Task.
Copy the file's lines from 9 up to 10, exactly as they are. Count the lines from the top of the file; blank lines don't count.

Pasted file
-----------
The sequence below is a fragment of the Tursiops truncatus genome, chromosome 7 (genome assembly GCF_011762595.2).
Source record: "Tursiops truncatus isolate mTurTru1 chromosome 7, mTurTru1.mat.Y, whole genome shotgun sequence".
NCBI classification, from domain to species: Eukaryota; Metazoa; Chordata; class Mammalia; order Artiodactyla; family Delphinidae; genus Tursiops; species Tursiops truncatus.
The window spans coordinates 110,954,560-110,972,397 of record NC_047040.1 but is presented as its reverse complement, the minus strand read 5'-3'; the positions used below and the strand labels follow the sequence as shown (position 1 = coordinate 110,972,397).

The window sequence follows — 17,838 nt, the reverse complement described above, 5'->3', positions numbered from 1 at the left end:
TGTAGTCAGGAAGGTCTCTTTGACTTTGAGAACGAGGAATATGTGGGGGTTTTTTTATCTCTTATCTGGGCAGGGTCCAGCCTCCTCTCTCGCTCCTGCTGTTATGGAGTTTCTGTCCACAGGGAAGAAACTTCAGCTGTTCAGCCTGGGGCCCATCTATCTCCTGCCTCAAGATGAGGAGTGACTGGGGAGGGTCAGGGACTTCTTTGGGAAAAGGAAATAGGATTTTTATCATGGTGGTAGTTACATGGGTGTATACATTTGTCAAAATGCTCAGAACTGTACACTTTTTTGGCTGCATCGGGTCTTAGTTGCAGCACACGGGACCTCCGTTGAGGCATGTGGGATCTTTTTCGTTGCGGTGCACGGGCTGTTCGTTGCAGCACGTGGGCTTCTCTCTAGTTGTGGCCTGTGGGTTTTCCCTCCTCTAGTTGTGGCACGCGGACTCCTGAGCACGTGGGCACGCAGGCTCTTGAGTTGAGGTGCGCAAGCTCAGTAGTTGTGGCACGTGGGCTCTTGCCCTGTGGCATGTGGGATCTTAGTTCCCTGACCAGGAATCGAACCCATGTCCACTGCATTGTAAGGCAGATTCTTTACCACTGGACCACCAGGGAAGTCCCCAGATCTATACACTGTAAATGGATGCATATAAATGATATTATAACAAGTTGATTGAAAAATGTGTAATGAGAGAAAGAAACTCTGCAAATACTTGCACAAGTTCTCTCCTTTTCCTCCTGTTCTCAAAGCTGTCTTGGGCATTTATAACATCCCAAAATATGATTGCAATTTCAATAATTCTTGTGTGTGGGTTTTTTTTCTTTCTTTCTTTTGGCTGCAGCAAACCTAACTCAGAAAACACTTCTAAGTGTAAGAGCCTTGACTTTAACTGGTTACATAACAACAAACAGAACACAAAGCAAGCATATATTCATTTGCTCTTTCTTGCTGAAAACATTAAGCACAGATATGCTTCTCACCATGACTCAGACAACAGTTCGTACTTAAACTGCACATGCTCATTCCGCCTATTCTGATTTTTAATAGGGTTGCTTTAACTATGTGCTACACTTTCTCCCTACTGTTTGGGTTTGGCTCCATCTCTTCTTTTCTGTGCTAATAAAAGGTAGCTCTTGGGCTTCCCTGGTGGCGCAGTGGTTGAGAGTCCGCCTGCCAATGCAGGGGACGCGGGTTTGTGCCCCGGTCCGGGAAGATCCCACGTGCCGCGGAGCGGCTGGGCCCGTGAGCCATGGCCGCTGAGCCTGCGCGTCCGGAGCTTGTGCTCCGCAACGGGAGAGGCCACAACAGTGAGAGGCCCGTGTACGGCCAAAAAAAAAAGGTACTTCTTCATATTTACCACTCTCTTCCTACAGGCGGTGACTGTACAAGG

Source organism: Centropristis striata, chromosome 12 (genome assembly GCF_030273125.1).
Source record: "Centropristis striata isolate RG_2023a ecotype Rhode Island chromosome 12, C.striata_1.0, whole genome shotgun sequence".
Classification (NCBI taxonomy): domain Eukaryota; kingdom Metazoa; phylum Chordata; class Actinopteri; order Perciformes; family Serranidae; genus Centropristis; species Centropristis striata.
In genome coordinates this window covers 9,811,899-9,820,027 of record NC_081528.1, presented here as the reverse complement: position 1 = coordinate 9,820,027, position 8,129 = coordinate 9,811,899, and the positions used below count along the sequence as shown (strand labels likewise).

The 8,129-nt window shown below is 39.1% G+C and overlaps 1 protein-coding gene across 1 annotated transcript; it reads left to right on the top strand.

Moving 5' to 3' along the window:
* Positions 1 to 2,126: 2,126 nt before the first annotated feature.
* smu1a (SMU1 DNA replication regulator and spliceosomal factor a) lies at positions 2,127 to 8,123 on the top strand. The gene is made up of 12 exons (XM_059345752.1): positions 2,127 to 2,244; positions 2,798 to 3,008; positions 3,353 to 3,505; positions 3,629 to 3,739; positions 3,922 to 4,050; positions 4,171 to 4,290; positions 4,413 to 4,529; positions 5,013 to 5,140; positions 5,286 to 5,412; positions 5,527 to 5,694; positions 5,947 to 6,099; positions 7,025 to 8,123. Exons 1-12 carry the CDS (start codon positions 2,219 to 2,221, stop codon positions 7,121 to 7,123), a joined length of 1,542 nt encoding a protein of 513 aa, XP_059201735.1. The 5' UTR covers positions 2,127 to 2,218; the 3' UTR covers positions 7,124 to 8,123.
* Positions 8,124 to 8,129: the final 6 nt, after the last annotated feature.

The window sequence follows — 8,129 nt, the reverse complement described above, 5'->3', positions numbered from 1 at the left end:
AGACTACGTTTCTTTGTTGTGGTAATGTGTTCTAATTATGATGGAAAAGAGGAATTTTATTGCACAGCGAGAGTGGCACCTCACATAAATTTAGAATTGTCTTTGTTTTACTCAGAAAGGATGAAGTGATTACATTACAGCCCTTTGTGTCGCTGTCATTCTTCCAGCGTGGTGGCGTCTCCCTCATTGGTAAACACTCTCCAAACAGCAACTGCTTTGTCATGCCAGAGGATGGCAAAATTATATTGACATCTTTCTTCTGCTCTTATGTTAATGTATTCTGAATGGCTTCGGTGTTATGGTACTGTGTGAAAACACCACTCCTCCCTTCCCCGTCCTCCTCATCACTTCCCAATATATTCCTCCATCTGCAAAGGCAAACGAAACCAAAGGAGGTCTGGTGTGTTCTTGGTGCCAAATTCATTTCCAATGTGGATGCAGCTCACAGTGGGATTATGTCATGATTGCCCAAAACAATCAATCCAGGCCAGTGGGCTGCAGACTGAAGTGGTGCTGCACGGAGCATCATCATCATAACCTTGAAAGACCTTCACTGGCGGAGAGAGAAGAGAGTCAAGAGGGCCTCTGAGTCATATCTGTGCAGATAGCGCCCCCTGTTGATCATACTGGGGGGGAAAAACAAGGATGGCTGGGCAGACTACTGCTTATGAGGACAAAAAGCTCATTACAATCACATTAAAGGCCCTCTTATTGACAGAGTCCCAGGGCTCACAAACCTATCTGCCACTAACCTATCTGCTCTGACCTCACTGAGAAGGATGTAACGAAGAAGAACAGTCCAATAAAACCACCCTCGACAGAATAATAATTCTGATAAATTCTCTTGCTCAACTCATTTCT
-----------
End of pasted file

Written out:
Classification (NCBI taxonomy): domain Eukaryota; kingdom Metazoa; phylum Chordata; class Actinopteri; order Perciformes; family Serranidae; genus Centropristis; species Centropristis striata.
In genome coordinates this window covers 9,811,899-9,820,027 of record NC_081528.1, presented here as the reverse complement: position 1 = coordinate 9,820,027, position 8,129 = coordinate 9,811,899, and the positions used below count along the sequence as shown (strand labels likewise).